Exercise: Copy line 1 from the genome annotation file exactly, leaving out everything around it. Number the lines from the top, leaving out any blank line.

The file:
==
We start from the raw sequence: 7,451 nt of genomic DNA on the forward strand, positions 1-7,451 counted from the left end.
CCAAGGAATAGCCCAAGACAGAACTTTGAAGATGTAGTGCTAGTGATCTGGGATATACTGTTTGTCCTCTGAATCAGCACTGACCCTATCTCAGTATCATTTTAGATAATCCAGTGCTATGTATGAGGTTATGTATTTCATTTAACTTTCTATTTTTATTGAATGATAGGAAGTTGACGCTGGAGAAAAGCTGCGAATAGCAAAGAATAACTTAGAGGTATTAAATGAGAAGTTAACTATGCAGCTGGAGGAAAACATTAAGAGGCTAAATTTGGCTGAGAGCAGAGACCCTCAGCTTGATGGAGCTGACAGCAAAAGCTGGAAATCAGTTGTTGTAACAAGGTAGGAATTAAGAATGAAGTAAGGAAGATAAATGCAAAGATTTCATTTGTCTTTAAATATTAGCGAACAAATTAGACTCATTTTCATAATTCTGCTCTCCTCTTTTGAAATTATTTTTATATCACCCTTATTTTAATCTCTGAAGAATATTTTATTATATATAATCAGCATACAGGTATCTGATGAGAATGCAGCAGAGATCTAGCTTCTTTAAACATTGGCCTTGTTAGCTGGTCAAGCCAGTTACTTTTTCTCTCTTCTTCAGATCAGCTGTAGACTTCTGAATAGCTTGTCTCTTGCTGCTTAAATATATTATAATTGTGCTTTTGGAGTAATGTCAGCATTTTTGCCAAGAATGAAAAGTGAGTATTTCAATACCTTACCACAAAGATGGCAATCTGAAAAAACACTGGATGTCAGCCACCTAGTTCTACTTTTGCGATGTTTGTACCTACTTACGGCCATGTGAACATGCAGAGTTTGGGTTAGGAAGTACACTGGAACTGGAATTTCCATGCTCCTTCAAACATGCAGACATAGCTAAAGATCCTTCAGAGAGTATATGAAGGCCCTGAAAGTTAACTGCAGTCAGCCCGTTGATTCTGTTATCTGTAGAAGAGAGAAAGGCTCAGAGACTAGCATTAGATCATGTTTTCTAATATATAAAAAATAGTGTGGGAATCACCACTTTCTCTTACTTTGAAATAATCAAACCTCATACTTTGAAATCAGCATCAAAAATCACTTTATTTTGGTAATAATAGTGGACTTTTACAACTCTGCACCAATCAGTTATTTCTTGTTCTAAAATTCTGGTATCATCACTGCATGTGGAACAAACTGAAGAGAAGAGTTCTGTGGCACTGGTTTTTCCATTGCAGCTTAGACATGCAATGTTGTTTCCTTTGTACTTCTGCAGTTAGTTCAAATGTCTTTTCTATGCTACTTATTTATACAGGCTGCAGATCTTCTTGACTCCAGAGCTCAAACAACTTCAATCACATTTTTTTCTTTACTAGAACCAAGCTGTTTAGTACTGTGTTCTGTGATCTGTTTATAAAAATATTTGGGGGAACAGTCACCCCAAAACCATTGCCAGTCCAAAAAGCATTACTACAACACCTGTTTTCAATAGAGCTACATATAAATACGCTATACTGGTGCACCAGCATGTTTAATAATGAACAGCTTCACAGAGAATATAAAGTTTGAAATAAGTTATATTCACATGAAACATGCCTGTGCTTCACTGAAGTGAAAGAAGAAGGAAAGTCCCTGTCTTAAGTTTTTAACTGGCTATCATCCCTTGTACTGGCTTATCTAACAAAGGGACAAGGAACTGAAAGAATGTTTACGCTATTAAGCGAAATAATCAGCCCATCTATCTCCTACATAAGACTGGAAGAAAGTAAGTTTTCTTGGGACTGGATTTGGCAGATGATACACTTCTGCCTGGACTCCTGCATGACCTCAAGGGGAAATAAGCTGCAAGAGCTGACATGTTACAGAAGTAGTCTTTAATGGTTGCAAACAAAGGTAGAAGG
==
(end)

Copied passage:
We start from the raw sequence: 7,451 nt of genomic DNA on the forward strand, positions 1-7,451 counted from the left end.